Sunday, February 27, 2011

2011 Academy Awards Live Blog

Monday, February 21, 2011

Countdown To The 2011 Academy Awards: The Best Picture Dilemma

Award shows have no bearing on the quality of my life. The actual award will only impact the very small circle of people who actively surround the winner. The yearly award circuit is simply a chance for the entire industry to get dressed up, pat each other on the back for a job well done, and pretend the night's events are as important as Guiliana Rancic tells us they are. Yet despite my (hugely) cynical take on the matter, I spend an awful lot of time trying to pick the winners and view the actual festivities as they unfold on TV. Why do I put so much thought and care into something that will not affect me in the slightest? The answer is quite simple, I like seeing things that I enjoy get recognized. I assume (though to a much lesser degree) it's similar to the excitement fans get when their favorite team wins the championship at season's end. As a fan, we feel connected to each other and so when we see our thing (whether it be a movie, musical artist, or football team) recognized as the current "best", we have the urge to celebrate alongside the people who actually did the hard work to earn the award (or pay for it). Yet this connection can go both ways, and so when the thing/person/team that we are rooting for loses to something we consider inferior, it causes an irrational collective misery as we feel our side was cheated out of victory.

It seems every year there is at least one race where I fear I will experience such irrational hatred towards a winner. This year, nothing sums that anxiety up more than the possibility of The King's Speech winning the Oscar for Best Picture. Did I hate The King's Speech? Not at all! I thought it was a well made film but not much else. It is a safely made film and while it may have caused me to applaud it (metaphorically) in my head as I left the theater, it also failed to leave me with much else to chew on past that. To me, The King's Speech is the child that gets raised very strictly by parents who will expect nothing short of perfection. So the child grows up to be immensely successful and exactly what it was supposed to be, yet is severely lacking in both uniqueness and any aspect of fun. I'm not saying The King's Speech as a movie lacked charisma because it had many entertaining scenes, it was just that the idea even behind those scenes had no spark or cool sense of danger. The King's Speech feels like a film bred for awards and thus it seems far too blandly predictable to hear it's name called as the final prize of the night.

This year's Academy Awards will feature the 83rd movie to be awarded as the year's best. For a film to be considered a part of such a small set, it should have to achieve a lot more than simply being a well made film. I understand the Best Picture award does not have the best track record (Citizen Kane, Suspicion, and The Maltese Falcon all lost in 1941 to How Green Was My Valley) but I am arguing for the future instead of a justification to go back to the "good old days" or some other type of false nostalgia. I want the award to go to a film that dared to accomplish something new in cinema and pushed the boundaries of entertainment. I want the award to go to a film that can balance being a snapshot of our current culture yet also be timeless enough for all generations (both past and present) to enjoy and relate to. I want the award to go to The Social Network.

This year's nominees are an exceptional bunch. (Make note, I have no problem with The King's Speech actual nomination.) But perhaps the fact that there are ten nominees will hinder the ability for a more "daring" film to actually take the prize. Let's say there are two types of Academy Award voters, those that go for something traditional and those that go for something more exciting and new. The traditional voters will go for The King's Speech as it is far and away the film in this category that best exemplifies that type of voting strategy. On the other hand, someone looking to honor a less traditional film has far too many options. While it's great that smaller films like Winter's Bone and 127 Hours get nominated now that the field has expanded from 5 to 10 nominees*, I feel it also lessens the chances of the more high profile underdog film to actually achieve an upset. It's the Raph Nadar effect. Add some fringe nominees and the people who would normally go for something like The Social Network will throw their weight behind Winter's Bone to support it, knowing full well it has no chance of winning.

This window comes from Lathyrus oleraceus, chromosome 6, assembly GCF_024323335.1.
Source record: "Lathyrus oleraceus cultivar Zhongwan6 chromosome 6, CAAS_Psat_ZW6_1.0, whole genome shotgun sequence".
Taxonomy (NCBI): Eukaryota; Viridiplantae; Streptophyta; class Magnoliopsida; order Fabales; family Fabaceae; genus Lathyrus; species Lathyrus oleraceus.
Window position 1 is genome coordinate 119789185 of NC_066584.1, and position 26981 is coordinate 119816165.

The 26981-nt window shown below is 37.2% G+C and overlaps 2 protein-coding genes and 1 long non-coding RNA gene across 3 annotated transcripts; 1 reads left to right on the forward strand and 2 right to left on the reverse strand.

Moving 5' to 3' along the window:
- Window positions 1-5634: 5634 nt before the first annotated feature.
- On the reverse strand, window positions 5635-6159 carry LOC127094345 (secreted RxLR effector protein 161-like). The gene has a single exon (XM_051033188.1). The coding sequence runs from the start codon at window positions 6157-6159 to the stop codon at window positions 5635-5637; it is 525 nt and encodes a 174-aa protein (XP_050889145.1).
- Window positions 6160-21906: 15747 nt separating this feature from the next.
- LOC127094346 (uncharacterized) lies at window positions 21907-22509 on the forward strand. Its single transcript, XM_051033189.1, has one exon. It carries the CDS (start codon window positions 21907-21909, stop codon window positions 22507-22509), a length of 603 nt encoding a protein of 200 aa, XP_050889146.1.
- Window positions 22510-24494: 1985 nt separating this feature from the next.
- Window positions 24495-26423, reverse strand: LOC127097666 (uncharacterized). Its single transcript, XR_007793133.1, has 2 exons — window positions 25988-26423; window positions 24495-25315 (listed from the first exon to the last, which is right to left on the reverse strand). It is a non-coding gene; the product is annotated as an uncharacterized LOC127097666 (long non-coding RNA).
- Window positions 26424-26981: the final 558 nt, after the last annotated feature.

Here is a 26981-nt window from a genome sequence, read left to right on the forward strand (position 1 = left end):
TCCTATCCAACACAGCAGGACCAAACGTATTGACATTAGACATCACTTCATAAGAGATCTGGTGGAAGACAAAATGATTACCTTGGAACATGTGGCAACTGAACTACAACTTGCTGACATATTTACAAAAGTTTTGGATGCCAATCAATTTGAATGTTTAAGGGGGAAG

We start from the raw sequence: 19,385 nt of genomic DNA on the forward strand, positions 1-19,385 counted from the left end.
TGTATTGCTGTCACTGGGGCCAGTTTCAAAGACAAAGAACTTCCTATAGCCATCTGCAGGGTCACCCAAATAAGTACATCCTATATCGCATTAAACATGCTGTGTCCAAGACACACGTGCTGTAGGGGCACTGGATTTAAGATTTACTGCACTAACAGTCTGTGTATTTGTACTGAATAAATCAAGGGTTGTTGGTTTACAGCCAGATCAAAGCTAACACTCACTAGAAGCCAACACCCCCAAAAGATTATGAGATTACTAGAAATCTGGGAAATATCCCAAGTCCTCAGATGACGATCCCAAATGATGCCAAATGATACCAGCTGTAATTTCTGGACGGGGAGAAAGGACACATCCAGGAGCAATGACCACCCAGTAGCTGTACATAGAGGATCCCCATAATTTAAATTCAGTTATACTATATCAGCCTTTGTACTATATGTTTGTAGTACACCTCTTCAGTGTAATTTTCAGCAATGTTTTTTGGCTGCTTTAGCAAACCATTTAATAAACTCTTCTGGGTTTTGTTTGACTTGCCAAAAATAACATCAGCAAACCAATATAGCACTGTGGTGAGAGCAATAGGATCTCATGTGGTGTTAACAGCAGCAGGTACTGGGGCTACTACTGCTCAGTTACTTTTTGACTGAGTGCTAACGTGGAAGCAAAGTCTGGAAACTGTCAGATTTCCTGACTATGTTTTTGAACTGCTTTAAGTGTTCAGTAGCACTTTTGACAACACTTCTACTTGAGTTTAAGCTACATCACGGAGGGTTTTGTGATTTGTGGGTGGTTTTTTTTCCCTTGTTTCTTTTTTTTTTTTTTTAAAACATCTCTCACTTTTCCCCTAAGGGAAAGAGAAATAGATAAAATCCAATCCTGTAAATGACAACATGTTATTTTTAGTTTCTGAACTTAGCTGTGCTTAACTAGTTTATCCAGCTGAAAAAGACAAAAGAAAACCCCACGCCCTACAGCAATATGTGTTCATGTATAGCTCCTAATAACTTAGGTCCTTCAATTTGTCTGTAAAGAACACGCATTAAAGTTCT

Let's say my instincts are correct and The King's Speech wins. Shouldn't I simply be happy that the film I thought deserved to win was at least nominated? Logically the answer would be yes but my frustration stems more from The King's Speech's potential win than The Social Network's potential loss. In fact, if a film like The Fighter or True Grit squeezed out a surprise upset, I'd be just as happy than if The Social Network took the prize. To me, it all comes down to allowing a film to be recognized for trying something new and succeeding over a film that may have been exceptionally made, didn't do much for the legacy of film. It won't cause quite as much damage as when Crash won in 2005, but having The King's Speech take home the top prize this Sunday night will only further prove how meaningless the award really is. Either way, I'm just glad none of it matters to me.

You're Welcome, 

*I'm fully aware Best Picture used to be 10 nominees at the beginning, but it hasn't been that way since 1943. I am not sure as to the reason behind the change in 1944, but I support it and would gladly consider these past two years a failed experiment.

Monday, February 14, 2011

Movie Review: Blue Valentine and Rabbit Hole (by Dave Machado)

Blue Valentine and Rabbit Hole are two movies that are made to be difficult to sit through. Both deal with the destruction of a once stable relationship that will leave the viewer emotionally drained. Yet despite this broad similarity, the movies themselves could not be more different from each other. Blue Valentine tends to revel in the uncomfortable pain of a loveless relationship, while Rabbit Hole becomes the more uplifting of the two, showing what happens when two people don't fall out of love, but have a stake driven through their hearts that potentially leaves little room for love to regrow. Both are anchored by exceptionally strong performances that will be hard to shake, but in the end, Blue Valentine has far too many "on the nose" moments that cause it to seem like the lesser of the two from a dramatic standpoint.